Let’s start with the heart.
With the circulatory system, salt’s effects are “a very simple plumbing problem,” said Dr. Fernando Elijovich, a professor of medicine at Vanderbilt University.
The heart is the pump and blood vessels are the pipes, he said. Blood pressure goes up if you increase how much blood has to move through the pipes. Blood pressure also rises if you shrink those pipes.
Salt does both. When there’s excess salt in your system, the heart pumps more blood in a given time, boosting blood pressure. And over time, salt narrows the vessels themselves, which is the most common “plumbing” feature of high blood pressure.
The harm can come quickly. And over time.
Within 30 minutes of eating excess salt, your blood vessels’ ability to dilate is impaired, Elijovich said. The damage from persistent high blood pressure shows up down the road, in the form of heart attacks, strokes and other problems.
The good news, Laffer said, is the benefits of cutting back on excess salt also show up quickly. If you significantly reduce how much salt you eat, your blood pressure goes down within hours or days.
And keeping it low can make a significant long-term difference. “In the U.K., they actually had a nationwide effort to reduce salt in commercial foods,” she said. “Within a couple of years, they had reduced the numbers of heart attacks and other bad outcomes. And that was pretty striking.”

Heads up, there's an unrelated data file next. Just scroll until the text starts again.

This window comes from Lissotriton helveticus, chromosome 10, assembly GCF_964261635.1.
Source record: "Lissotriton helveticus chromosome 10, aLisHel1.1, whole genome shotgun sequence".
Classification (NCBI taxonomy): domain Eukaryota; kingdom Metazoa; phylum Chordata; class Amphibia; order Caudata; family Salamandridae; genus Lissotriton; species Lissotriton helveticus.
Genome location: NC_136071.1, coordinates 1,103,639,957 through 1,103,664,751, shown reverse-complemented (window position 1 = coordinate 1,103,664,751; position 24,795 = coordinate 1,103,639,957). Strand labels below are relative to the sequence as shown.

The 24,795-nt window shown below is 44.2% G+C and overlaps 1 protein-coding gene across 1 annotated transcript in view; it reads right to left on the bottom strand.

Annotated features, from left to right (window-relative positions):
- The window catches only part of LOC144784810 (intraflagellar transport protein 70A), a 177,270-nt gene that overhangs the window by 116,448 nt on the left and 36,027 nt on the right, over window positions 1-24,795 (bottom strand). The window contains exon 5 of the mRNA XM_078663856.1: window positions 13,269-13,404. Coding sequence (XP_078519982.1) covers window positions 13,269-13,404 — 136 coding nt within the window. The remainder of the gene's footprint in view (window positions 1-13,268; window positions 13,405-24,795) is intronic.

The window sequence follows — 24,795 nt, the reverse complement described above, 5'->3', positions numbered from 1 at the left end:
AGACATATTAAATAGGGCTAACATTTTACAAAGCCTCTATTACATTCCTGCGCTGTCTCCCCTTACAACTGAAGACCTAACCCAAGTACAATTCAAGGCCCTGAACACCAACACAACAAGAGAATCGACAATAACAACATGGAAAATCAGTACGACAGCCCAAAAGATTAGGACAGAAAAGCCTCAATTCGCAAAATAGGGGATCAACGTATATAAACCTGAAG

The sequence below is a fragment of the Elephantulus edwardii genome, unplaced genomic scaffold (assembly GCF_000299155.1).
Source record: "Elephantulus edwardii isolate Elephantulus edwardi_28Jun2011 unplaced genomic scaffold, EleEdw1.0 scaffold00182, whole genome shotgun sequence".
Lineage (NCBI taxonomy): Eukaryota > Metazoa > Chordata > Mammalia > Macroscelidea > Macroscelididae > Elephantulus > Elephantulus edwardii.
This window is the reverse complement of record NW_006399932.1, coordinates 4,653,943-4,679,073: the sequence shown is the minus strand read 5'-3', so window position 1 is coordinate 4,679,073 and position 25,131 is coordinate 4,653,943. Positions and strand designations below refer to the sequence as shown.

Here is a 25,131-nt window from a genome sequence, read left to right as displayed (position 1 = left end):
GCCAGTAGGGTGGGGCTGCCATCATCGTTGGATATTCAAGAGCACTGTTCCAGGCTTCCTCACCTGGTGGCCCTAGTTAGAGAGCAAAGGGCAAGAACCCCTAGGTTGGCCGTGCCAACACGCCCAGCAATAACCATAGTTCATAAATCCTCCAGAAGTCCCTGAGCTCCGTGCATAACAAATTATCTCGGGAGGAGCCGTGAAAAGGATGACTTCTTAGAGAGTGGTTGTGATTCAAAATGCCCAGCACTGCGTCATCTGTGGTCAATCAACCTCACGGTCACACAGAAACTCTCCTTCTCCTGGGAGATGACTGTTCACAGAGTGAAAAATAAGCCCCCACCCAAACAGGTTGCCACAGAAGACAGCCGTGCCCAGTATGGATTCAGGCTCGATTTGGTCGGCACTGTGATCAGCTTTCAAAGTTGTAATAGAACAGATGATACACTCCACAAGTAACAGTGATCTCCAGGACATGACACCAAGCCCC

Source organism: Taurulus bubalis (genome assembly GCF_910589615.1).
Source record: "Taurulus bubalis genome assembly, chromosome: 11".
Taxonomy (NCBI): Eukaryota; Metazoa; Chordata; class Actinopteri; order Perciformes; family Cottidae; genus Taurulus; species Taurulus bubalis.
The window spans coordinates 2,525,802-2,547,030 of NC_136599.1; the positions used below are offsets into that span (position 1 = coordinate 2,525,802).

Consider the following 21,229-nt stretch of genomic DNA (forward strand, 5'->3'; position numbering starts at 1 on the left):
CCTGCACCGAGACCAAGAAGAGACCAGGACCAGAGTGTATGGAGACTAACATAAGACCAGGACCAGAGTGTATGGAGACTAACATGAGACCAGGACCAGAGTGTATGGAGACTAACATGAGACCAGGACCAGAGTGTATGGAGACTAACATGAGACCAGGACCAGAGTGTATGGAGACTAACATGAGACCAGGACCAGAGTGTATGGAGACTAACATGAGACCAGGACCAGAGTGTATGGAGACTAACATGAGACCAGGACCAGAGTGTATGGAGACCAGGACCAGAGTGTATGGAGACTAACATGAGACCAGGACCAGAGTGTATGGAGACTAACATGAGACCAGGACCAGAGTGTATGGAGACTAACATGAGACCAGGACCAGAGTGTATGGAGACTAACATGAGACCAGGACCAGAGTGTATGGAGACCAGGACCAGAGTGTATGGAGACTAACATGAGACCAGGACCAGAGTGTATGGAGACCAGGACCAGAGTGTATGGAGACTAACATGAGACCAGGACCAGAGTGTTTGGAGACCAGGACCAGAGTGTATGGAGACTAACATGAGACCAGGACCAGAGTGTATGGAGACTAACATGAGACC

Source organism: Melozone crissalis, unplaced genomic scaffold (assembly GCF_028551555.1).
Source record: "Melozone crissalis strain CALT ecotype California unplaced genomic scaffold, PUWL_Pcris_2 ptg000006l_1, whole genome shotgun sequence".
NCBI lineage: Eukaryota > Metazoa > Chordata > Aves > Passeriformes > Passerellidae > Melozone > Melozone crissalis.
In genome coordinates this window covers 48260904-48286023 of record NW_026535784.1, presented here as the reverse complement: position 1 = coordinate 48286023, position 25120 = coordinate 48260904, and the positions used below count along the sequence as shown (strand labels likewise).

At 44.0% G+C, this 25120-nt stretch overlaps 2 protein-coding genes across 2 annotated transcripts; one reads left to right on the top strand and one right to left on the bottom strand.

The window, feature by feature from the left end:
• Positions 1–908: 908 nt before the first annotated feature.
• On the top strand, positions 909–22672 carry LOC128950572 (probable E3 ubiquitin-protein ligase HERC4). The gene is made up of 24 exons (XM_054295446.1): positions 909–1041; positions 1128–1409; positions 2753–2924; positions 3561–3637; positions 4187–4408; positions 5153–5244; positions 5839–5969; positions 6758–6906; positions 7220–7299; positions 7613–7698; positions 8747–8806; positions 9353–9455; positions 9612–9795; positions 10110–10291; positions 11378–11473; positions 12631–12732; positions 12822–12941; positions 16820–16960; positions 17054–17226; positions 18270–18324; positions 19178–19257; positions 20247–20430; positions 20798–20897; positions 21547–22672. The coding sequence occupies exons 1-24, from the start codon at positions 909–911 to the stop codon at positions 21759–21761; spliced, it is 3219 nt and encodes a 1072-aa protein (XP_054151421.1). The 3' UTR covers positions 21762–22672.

It’s a whole-body issue.
Beyond the heart, excess salt can strain the kidneys. Part of their function is to excrete salt, Laffer said. “But the kidneys, in hypertension, may not excrete salt appropriately. They may hold onto it.” That can lead to problems ranging from swollen ankles to fluid buildup around the heart and lungs.
Salt also can threaten the brain by damaging blood vessels and raising blood pressure, which is a major risk factor for stroke. It also might change the behavior of the brain stem, which helps regulate salt balance and blood pressure.